A Literary Discussion for Chapter 11

2 teachers like this lesson
Print Lesson


SWBAT engage effectively in a small-group literary discussion and reflect upon their contribution to the group through reflection writing.

Big Idea

Let's talk about it!


10 minutes

To get my students ready for their literary circle discussion, we will take a few minutes to review the Discussion Agreements in their Literary Circle Packet (hyperlink).  We will also look at the discussion rubric that they will be using to rate their performance in the discussion.

I will read each of the items in the "4" section of the rubric.  We will talk about what some of the specific criteria look like and sound like.  I will draw their attention to the differences between a score of 4 and a score of 3 in a discussion.  Namely, it involves initiating new ideas and bringing others into the discussion through verbal exchange or invitation.  It is also important to build on the ideas of others, rather than just throwing out new topic after new topic. 

Once I'm sure everyone remembers how to participate in our discussion, I set them free to talk amongst themselves!

Getting Down to Business

20 minutes

I invite the Discussion Director to begin the conversation by posing a question to his or her group.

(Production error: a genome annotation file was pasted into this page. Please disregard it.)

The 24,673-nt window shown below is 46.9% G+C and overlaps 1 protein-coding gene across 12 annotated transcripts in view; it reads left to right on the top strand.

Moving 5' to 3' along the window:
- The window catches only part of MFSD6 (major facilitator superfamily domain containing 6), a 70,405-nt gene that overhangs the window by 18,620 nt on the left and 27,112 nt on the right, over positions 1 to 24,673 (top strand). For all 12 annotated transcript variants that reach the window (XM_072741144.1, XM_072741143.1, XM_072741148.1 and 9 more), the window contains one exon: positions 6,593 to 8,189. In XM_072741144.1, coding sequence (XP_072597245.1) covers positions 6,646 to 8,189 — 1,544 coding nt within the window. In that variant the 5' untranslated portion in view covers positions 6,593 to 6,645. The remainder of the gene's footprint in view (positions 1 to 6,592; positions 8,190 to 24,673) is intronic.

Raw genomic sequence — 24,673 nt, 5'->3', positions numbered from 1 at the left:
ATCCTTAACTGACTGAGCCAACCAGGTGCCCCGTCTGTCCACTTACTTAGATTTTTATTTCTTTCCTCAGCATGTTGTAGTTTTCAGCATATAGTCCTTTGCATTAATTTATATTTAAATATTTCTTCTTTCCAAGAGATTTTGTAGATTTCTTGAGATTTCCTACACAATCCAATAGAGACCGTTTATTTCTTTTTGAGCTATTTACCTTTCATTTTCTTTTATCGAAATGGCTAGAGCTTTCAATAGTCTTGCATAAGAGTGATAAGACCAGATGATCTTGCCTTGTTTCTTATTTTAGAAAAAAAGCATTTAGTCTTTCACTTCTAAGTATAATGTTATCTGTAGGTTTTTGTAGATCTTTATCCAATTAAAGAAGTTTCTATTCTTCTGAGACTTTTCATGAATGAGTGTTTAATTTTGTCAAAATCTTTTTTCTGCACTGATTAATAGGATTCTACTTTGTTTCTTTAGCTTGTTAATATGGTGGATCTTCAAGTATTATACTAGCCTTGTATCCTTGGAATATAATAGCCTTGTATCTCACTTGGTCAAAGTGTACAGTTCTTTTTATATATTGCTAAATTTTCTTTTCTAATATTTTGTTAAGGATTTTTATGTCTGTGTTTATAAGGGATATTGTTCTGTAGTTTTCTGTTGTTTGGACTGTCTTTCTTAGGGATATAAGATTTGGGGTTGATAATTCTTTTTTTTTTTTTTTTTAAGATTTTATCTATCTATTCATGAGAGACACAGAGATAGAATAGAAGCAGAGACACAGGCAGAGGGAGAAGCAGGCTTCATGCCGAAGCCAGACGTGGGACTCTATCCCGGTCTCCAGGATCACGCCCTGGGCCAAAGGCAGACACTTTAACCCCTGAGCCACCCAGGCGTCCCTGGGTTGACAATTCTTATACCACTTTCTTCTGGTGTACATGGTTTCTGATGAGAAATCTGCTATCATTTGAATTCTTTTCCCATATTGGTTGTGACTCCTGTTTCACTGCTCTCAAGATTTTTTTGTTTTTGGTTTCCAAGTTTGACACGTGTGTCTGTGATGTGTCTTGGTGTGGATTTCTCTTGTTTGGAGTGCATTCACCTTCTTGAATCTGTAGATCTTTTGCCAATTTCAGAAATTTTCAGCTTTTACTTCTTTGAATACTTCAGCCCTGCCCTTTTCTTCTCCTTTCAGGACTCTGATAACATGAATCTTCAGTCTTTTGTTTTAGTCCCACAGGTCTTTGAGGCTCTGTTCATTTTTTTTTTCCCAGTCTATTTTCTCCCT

As the groups are discussing, I will travel around the room listening to each group.  I make notes on specific comments that I hear that are both good and poor examples of a literary discussion. 

At the end of 20 minutes or when there's a notable quieting down of the room, I will get their attention and let them know they have one minute to wrap it up.

Now it's time to talk about the talking!

Did They Get It?

20 minutes

During the discussion, I circulate around the room taking notes on good things I hear and not-so-good things I hear from each group.  To start our debriefing session, I will share some of my observations.  I am careful to mention names when I'm celebrating a success, but not mention them when I'm sharing an area that needs improvement.  The students who were off task or not engaged already know who they are!

I invite students to give an example of something that happened in their group that was positive.  Hopefully, at least one person from each group will want to share.

At the end of our debriefing conversation, I will have students use the rubric in their packet to give themselves a score.  Before they begin, we will talk about proper paragraph format.  I like these paragraphs to be at least five sentences long.  They should have a topic sentence that includes their discussion score, three examples that explain why they gave themselves that score, and a conclusion sentence to wrap it up.

This assignment can be formative for the first few discussions and evolve into a summative assessment once the students have the hang of literary discussions.